Any white guy attempting to analyze Latin American music is prone to rely on Latin American stereotypes. We love to use the word “passionate” in this particular case. I’ll refrain from those types of classifications, but I will say that I’ve seen the electricity that bachata brings on the dance floor, and I’ll leave it at that.
Aventura – “Obsesion”
Bachata has its origins in the Dominican Republic in the early 20th century, combining African elements with Caribbean rhythms (thank you, Wikipedia). The building blocks include a lead guitar, rhythm guitar, electric bass guitar, and most importantly, two percussion instruments — bongos and güira. A güira is a cylindrical sheet of metal with perforations and sounds like maracas when played with a brush. Although the guitar is the most prominent instrument in the genre (especially as the popularity of electric bachata rose over acoustic bachata in the 1990s), to me, the heart and soul of bachata lies in the percussion. When the bongos and güira are going, it’s easy to get drawn into the beat. I love it.
Bachata does have one shortcoming — most songs sound indistinguishably similar. I’ve spent all this time lauding the percussion, but I have to note that the beats and rhythms don’t really vary from song to song. Of course that’s kind of the point — that particular rhythm is what makes it bachata. It’s an essential part of the formula.
The most popular bachata band is most decidedly Aventura — you can find one of their biggest hits “Obsesion” embedded towards the beginning of the post. They were instrumental in bringing bachata into the mainstream by modernizing it and adding some hip-hop and R&B flavor. My favorite Aventura song is “Por Un Segundo,” which adds in some Indian influence as well, to great effect.
Aventura – “Por Un Segundo”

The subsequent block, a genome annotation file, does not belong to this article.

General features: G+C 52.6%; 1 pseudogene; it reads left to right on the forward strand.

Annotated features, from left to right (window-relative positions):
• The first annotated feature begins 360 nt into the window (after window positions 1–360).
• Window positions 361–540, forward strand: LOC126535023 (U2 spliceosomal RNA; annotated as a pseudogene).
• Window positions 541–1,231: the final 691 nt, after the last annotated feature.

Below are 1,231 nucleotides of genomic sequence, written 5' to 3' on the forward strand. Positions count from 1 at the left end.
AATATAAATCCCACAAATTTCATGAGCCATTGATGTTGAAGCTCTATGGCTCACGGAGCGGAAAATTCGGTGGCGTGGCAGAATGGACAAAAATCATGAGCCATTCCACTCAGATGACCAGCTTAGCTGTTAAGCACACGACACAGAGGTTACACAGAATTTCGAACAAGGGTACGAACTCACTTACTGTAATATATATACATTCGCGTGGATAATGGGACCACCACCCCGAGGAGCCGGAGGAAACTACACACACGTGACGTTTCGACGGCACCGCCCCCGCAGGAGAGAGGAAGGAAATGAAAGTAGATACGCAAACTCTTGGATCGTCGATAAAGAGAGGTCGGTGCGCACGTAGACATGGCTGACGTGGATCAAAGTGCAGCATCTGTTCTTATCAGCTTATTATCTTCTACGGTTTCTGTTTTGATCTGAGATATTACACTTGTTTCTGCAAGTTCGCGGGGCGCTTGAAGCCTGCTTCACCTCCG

Monchy y Alexandra take advantage of the male/female dynamic, letting the listener in on their conversations. In “Dos Locos,” they sing about being with other lovers, but only thinking of each other. He says “No quiero seguir así, estando con ella y pensando en ti” (I don’t want to keep going like this, being with her but thinking of you), to which she replies “A mí me está pasando igual” (I’m going through the same thing). Then they join together in singing “Que tontos, que locos, somos tu y yo. Estando con otros y amandonos.” (Very loose translation: How stupid, how crazy, it’s you and me. Being with others but loving each other.)
Monchy y Alexandra – “Dos Locos”
I also always liked “Dos Locos” because it was one of the first Spanish songs that I could fully understand without looking up the lyrics. There’s something to be said about singing clearly. I can’t imagine the struggles that foreigners must have with understanding the Red Hot Chili Peppers. Anyway, I digress.
Here’s one by Prince Royce, who appears to be one of the more popular current stars. It’s got a very mainstream feel — you can definitely hear the R&B here.
Prince Royce – “El Amor Que Perdimos”
And now, a bachata version of something you all know. And apparently, according to the always subdued and calm YouTube commentors, he’s standing on John Lennon’s grave and they are not happy.
Prince Royce – “Stand By Me”
One advantage of exploring this one area of a world (Spanish music) that is completely foreign to me is that I can enjoy the merits of bachata in and of itself, without worrying about the “image” associated with it, or its standing among other Spanish genres. That Prince Royce song, “El Amor Que Perdimos,” sounds very much like the Spanish equivalent of a Backstreet Boys song. As much as we try to not let “image” get in the way of our enjoyment of music, it still plays a factor, however small, in our music choices. That’s why we have “guilty pleasures.” Well, I have no previous experience with any Spanish music, so I can fully embrace bachata, and that’s awesome.
Due to the aforementioned fact that I am majorly white, I have no ability nor authority to teach you anything about the bachata dance. You’ll have to go to a club on your own. Or YouTube.